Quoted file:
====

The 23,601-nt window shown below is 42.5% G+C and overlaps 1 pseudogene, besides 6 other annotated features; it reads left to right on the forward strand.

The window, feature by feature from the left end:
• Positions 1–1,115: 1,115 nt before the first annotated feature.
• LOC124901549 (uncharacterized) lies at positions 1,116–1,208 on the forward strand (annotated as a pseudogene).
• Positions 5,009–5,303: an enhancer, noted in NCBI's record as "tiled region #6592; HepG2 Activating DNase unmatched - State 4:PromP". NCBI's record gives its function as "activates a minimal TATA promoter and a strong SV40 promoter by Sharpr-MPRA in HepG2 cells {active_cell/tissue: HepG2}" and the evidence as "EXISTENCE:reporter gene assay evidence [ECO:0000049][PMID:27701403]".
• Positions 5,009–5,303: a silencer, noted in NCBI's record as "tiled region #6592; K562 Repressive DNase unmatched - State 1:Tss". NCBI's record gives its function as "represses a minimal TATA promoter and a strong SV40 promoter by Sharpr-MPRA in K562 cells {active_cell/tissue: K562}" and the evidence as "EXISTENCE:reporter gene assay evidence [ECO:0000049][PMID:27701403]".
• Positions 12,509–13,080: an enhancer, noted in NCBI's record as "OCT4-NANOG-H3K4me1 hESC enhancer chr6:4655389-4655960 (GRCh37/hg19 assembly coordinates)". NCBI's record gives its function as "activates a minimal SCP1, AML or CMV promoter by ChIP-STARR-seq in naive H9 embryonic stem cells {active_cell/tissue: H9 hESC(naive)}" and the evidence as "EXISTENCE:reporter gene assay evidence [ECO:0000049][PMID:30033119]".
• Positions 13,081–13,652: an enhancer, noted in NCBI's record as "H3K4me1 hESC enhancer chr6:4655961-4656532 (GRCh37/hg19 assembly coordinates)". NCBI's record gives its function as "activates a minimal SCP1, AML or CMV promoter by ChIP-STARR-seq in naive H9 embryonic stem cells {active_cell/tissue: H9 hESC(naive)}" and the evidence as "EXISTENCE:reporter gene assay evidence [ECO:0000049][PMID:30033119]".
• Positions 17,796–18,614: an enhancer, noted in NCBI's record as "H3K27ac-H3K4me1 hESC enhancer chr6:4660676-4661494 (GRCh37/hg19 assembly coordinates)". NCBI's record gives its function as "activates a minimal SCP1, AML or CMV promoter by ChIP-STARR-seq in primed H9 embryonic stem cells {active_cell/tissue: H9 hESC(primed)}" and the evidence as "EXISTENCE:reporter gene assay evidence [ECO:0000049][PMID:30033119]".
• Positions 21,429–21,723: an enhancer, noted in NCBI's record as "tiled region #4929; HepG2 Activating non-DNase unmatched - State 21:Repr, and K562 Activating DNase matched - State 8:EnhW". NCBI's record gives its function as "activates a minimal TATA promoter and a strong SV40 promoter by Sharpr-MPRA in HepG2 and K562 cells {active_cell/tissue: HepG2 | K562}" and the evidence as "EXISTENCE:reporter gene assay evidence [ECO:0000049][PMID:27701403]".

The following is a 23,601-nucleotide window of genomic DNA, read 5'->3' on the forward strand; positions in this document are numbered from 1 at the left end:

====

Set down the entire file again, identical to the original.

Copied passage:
The 23,601-nt window shown below is 42.5% G+C and overlaps 1 pseudogene, besides 6 other annotated features; it reads left to right on the forward strand.

The window, feature by feature from the left end:
• Positions 1–1,115: 1,115 nt before the first annotated feature.
• LOC124901549 (uncharacterized) lies at positions 1,116–1,208 on the forward strand (annotated as a pseudogene).
• Positions 5,009–5,303: an enhancer, noted in NCBI's record as "tiled region #6592; HepG2 Activating DNase unmatched - State 4:PromP". NCBI's record gives its function as "activates a minimal TATA promoter and a strong SV40 promoter by Sharpr-MPRA in HepG2 cells {active_cell/tissue: HepG2}" and the evidence as "EXISTENCE:reporter gene assay evidence [ECO:0000049][PMID:27701403]".
• Positions 5,009–5,303: a silencer, noted in NCBI's record as "tiled region #6592; K562 Repressive DNase unmatched - State 1:Tss". NCBI's record gives its function as "represses a minimal TATA promoter and a strong SV40 promoter by Sharpr-MPRA in K562 cells {active_cell/tissue: K562}" and the evidence as "EXISTENCE:reporter gene assay evidence [ECO:0000049][PMID:27701403]".
• Positions 12,509–13,080: an enhancer, noted in NCBI's record as "OCT4-NANOG-H3K4me1 hESC enhancer chr6:4655389-4655960 (GRCh37/hg19 assembly coordinates)". NCBI's record gives its function as "activates a minimal SCP1, AML or CMV promoter by ChIP-STARR-seq in naive H9 embryonic stem cells {active_cell/tissue: H9 hESC(naive)}" and the evidence as "EXISTENCE:reporter gene assay evidence [ECO:0000049][PMID:30033119]".
• Positions 13,081–13,652: an enhancer, noted in NCBI's record as "H3K4me1 hESC enhancer chr6:4655961-4656532 (GRCh37/hg19 assembly coordinates)". NCBI's record gives its function as "activates a minimal SCP1, AML or CMV promoter by ChIP-STARR-seq in naive H9 embryonic stem cells {active_cell/tissue: H9 hESC(naive)}" and the evidence as "EXISTENCE:reporter gene assay evidence [ECO:0000049][PMID:30033119]".
• Positions 17,796–18,614: an enhancer, noted in NCBI's record as "H3K27ac-H3K4me1 hESC enhancer chr6:4660676-4661494 (GRCh37/hg19 assembly coordinates)". NCBI's record gives its function as "activates a minimal SCP1, AML or CMV promoter by ChIP-STARR-seq in primed H9 embryonic stem cells {active_cell/tissue: H9 hESC(primed)}" and the evidence as "EXISTENCE:reporter gene assay evidence [ECO:0000049][PMID:30033119]".
• Positions 21,429–21,723: an enhancer, noted in NCBI's record as "tiled region #4929; HepG2 Activating non-DNase unmatched - State 21:Repr, and K562 Activating DNase matched - State 8:EnhW". NCBI's record gives its function as "activates a minimal TATA promoter and a strong SV40 promoter by Sharpr-MPRA in HepG2 and K562 cells {active_cell/tissue: HepG2 | K562}" and the evidence as "EXISTENCE:reporter gene assay evidence [ECO:0000049][PMID:27701403]".

The following is a 23,601-nucleotide window of genomic DNA, read 5'->3' on the forward strand; positions in this document are numbered from 1 at the left end: